High schoolers say the policy discriminates against minors brought here as children
May 19, 2011
MABLETON, Ga. (AP) — About 100 students walked out of class at a suburban Atlanta high school on Tuesday, protesting Georgia’s new law cracking down on illegal immigration and a new Georgia university system policy that effectively bars illegal immigrant students from the five most competitive state colleges and universities.
The students at Pebblebrook High School in Mableton left class at 2 p.m. and rallied outside the school. Several illegal immigrant students shared their stories and some other students expressed their support for their illegal immigrant friends.
“I feel like doing something like this raises awareness and also shows our voices,” said Dulce Guerrero, a senior who was brought to the U.S. illegally when she was 2 years old. “I’m here to give all undocumented students a face.”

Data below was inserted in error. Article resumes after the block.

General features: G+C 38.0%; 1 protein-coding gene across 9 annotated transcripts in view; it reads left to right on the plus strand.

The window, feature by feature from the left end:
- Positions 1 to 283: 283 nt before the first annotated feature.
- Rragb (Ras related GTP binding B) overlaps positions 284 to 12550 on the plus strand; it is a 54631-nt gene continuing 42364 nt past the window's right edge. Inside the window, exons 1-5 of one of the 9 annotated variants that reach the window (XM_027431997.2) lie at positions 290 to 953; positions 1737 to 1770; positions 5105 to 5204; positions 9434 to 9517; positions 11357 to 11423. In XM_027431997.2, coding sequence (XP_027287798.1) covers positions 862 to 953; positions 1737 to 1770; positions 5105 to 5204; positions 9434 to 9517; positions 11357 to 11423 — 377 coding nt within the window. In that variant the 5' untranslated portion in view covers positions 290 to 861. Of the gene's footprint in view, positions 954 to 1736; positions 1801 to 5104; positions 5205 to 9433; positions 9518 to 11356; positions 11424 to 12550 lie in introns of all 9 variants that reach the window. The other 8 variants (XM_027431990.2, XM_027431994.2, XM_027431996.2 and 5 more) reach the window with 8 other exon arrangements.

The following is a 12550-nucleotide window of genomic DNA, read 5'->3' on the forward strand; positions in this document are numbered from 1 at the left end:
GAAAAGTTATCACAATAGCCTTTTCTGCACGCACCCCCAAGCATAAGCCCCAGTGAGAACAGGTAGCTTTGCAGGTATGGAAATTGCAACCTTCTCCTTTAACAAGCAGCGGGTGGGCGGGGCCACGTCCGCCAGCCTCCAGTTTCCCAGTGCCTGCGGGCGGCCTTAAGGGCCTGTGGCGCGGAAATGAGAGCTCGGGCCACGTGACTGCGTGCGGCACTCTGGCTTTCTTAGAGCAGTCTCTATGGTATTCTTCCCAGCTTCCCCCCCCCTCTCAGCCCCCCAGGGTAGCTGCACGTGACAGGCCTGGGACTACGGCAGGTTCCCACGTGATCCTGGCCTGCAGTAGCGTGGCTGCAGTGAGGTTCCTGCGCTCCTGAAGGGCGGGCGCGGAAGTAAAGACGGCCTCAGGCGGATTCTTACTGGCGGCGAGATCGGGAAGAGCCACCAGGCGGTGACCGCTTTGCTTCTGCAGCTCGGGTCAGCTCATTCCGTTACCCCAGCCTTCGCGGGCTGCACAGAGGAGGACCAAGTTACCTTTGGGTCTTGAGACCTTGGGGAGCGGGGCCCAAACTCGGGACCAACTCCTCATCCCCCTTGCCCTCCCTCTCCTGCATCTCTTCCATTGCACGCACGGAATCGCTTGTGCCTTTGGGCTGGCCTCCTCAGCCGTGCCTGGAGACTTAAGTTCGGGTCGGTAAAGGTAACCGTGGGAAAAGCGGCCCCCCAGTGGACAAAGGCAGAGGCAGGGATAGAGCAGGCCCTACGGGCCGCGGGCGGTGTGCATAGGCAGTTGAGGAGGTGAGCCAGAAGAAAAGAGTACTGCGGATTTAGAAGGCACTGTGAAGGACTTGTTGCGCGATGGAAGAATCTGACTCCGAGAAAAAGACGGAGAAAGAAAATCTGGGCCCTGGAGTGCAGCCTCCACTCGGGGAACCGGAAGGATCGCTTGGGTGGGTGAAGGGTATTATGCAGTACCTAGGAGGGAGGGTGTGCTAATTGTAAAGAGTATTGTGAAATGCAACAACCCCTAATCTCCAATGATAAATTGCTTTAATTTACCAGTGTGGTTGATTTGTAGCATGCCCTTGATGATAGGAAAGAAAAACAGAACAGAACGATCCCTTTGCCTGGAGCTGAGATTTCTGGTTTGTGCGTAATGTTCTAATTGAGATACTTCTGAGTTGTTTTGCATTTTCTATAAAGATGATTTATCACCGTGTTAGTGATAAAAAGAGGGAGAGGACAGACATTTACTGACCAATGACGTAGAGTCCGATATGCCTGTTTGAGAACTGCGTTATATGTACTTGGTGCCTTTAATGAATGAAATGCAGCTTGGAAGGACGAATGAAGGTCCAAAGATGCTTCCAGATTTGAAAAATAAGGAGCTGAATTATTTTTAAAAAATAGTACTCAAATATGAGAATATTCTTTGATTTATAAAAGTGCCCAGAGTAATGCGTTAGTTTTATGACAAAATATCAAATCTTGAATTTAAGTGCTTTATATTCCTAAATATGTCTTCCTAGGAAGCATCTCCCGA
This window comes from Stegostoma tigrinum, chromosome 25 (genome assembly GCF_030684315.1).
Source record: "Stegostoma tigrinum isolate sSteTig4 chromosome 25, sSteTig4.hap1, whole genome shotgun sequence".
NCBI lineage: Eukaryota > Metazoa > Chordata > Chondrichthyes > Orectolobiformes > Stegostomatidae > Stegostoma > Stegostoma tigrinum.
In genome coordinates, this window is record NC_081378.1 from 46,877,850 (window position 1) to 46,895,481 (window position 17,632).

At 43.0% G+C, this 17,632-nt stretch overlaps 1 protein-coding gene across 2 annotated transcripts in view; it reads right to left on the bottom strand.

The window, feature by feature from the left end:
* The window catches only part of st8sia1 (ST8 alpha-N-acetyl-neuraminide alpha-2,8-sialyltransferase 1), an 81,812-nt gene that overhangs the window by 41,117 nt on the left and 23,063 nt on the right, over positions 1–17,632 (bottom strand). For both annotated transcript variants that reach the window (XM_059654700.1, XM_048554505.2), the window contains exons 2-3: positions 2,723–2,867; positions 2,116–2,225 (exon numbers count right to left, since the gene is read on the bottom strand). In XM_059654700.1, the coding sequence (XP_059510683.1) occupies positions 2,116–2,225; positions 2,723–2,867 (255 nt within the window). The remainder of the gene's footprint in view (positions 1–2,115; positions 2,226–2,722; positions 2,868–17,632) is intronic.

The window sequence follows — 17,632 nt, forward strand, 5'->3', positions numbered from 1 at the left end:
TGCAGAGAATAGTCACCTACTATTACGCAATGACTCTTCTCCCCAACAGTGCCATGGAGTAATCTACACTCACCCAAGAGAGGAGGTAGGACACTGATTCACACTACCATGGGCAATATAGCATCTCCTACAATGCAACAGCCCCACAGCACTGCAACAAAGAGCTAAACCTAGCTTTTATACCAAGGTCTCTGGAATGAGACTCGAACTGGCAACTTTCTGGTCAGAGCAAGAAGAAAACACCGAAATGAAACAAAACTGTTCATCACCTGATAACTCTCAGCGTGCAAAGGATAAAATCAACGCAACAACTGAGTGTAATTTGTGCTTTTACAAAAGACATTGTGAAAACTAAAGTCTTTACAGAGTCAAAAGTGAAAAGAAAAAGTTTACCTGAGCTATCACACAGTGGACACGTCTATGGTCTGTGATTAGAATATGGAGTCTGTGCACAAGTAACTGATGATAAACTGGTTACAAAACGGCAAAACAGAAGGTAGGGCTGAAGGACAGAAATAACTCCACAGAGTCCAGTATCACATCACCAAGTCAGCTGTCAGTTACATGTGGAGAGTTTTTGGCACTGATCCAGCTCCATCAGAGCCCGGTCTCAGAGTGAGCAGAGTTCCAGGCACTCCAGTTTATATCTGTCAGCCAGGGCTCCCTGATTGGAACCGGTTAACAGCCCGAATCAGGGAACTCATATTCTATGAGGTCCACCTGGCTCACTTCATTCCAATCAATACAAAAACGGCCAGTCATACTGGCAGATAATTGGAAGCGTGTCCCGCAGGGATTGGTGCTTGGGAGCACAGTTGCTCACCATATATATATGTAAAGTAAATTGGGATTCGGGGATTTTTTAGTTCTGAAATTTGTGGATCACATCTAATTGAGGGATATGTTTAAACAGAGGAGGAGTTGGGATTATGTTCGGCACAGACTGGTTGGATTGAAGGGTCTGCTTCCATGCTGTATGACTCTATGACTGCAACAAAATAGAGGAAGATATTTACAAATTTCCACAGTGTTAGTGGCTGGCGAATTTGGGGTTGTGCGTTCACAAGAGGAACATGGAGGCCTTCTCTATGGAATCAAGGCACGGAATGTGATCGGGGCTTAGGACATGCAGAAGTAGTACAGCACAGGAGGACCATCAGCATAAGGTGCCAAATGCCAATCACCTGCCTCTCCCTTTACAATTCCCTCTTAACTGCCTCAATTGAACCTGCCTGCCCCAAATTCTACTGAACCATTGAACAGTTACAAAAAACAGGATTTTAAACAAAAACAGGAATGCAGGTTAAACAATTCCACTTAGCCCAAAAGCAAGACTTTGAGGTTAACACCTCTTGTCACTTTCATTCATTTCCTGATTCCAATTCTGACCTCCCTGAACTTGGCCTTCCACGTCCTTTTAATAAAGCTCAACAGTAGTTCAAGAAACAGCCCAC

It wasn’t immediately clear if the students would face any penalty for walking out of class. A woman who answered the phone at the school said the administration had no comment and a spokesman for the Cobb County School District did not immediately return a call seeking comment.
Georgia’s new law would authorize law enforcement officers to check the immigration status of certain suspects and would penalize people who transport or harbor illegal immigrants in certain circumstances. It also would require many employers to check the immigration status of new hires.
The Georgia university system implemented a new policy last year that would bar any school that had rejected an academically qualified applicant in the previous two year from accepting illegal immigrants.
The students called May 17 a symbolic day because that was the day in 1954 that the Supreme Court handed down a decision that declared segregated schools unconstitutional.
The Rev. Timothy McDonald, a civil rights activist, addressed the students gathered outside the school. He is a former staff member of the Southern Christian Leadership Conference, the organization founded by the Rev. Martin Luther King Jr. that led the movement for equality and justice for blacks.
“There is no doubt in my mind that if Dr. King were alive today, he would be here,” McDonald said. “I am a firm believer that immigration is the 21st century civil rights issue and we will win.”